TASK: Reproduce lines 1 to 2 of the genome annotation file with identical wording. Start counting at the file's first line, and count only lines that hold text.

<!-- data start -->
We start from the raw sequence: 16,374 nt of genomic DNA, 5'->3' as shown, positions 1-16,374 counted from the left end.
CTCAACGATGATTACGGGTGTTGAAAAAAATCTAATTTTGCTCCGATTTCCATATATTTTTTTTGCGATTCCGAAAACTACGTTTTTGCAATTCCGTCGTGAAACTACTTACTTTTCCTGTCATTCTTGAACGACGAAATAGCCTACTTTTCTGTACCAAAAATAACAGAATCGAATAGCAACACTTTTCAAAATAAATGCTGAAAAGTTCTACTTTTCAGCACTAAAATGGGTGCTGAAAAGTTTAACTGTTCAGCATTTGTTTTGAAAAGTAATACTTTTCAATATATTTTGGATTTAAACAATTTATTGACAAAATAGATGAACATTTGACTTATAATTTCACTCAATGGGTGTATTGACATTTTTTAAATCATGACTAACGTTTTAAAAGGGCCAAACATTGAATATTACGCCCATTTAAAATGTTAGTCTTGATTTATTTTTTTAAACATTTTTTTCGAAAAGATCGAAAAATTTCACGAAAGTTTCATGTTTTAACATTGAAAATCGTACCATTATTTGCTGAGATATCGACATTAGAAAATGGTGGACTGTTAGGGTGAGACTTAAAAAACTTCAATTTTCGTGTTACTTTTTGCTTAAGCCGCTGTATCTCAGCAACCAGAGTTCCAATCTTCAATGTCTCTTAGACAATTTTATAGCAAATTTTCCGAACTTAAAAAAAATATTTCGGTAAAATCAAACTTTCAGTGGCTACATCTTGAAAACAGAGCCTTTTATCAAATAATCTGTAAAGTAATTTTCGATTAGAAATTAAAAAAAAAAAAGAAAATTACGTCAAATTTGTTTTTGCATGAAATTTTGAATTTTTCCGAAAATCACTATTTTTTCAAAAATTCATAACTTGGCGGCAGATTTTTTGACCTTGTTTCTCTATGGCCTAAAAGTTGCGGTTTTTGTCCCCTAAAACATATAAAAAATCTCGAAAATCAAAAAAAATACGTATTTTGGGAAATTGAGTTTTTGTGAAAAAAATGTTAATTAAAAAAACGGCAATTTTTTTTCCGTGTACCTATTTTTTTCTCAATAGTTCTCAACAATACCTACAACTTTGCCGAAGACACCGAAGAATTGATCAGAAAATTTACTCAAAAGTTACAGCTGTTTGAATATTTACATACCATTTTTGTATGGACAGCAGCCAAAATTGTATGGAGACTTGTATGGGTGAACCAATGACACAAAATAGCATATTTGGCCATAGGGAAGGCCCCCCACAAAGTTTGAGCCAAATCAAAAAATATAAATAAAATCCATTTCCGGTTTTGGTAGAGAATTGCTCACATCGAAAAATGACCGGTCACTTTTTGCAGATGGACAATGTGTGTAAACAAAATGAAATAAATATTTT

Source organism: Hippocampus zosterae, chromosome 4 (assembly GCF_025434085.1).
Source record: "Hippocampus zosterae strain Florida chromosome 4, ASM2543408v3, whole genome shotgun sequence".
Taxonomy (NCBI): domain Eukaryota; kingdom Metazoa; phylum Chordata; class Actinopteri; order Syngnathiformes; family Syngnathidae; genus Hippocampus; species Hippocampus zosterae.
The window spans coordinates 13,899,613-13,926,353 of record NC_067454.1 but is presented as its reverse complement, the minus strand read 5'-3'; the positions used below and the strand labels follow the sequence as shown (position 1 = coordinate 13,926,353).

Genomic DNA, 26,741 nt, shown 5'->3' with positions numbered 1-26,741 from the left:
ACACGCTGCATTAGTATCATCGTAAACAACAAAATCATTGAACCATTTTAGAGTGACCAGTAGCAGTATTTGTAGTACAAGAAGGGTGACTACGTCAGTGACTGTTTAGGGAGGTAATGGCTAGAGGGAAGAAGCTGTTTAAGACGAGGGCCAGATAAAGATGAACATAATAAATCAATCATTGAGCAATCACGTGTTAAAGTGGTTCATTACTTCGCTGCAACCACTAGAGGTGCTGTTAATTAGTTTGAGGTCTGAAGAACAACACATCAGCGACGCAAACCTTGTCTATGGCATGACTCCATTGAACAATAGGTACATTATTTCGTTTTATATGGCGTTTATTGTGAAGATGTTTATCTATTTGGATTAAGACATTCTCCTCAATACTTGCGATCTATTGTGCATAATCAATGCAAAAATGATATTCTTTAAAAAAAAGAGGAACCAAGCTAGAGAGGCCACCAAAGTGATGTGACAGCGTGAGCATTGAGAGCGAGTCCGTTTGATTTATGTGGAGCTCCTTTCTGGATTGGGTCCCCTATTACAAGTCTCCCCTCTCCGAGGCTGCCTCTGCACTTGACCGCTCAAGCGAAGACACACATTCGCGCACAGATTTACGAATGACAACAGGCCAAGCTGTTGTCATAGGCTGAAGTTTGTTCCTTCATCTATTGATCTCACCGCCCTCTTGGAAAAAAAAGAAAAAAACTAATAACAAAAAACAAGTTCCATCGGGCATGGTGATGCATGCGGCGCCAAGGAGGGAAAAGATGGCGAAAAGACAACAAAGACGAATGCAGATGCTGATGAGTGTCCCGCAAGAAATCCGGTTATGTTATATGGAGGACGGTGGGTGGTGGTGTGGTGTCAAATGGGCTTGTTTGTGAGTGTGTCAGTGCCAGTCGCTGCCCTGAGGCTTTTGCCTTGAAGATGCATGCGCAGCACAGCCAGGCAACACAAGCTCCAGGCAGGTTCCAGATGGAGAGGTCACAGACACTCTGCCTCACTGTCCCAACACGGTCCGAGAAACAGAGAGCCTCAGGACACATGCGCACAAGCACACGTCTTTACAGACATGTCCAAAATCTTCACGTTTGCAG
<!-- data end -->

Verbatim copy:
We start from the raw sequence: 16,374 nt of genomic DNA, 5'->3' as shown, positions 1-16,374 counted from the left end.
CTCAACGATGATTACGGGTGTTGAAAAAAATCTAATTTTGCTCCGATTTCCATATATTTTTTTTGCGATTCCGAAAACTACGTTTTTGCAATTCCGTCGTGAAACTACTTACTTTTCCTGTCATTCTTGAACGACGAAATAGCCTACTTTTCTGTACCAAAAATAACAGAATCGAATAGCAACACTTTTCAAAATAAATGCTGAAAAGTTCTACTTTTCAGCACTAAAATGGGTGCTGAAAAGTTTAACTGTTCAGCATTTGTTTTGAAAAGTAATACTTTTCAATATATTTTGGATTTAAACAATTTATTGACAAAATAGATGAACATTTGACTTATAATTTCACTCAATGGGTGTATTGACATTTTTTAAATCATGACTAACGTTTTAAAAGGGCCAAACATTGAATATTACGCCCATTTAAAATGTTAGTCTTGATTTATTTTTTTAAACATTTTTTTCGAAAAGATCGAAAAATTTCACGAAAGTTTCATGTTTTAACATTGAAAATCGTACCATTATTTGCTGAGATATCGACATTAGAAAATGGTGGACTGTTAGGGTGAGACTTAAAAAACTTCAATTTTCGTGTTACTTTTTGCTTAAGCCGCTGTATCTCAGCAACCAGAGTTCCAATCTTCAATGTCTCTTAGACAATTTTATAGCAAATTTTCCGAACTTAAAAAAAATATTTCGGTAAAATCAAACTTTCAGTGGCTACATCTTGAAAACAGAGCCTTTTATCAAATAATCTGTAAAGTAATTTTCGATTAGAAATTAAAAAAAAAAAAGAAAATTACGTCAAATTTGTTTTTGCATGAAATTTTGAATTTTTCCGAAAATCACTATTTTTTCAAAAATTCATAACTTGGCGGCAGATTTTTTGACCTTGTTTCTCTATGGCCTAAAAGTTGCGGTTTTTGTCCCCTAAAACATATAAAAAATCTCGAAAATCAAAAAAAATACGTATTTTGGGAAATTGAGTTTTTGTGAAAAAAATGTTAATTAAAAAAACGGCAATTTTTTTTCCGTGTACCTATTTTTTTCTCAATAGTTCTCAACAATACCTACAACTTTGCCGAAGACACCGAAGAATTGATCAGAAAATTTACTCAAAAGTTACAGCTGTTTGAATATTTACATACCATTTTTGTATGGACAGCAGCCAAAATTGTATGGAGACTTGTATGGGTGAACCAATGACACAAAATAGCATATTTGGCCATAGGGAAGGCCCCCCACAAAGTTTGAGCCAAATCAAAAAATATAAATAAAATCCATTTCCGGTTTTGGTAGAGAATTGCTCACATCGAAAAATGACCGGTCACTTTTTGCAGATGGACAATGTGTGTAAACAAAATGAAATAAATATTTT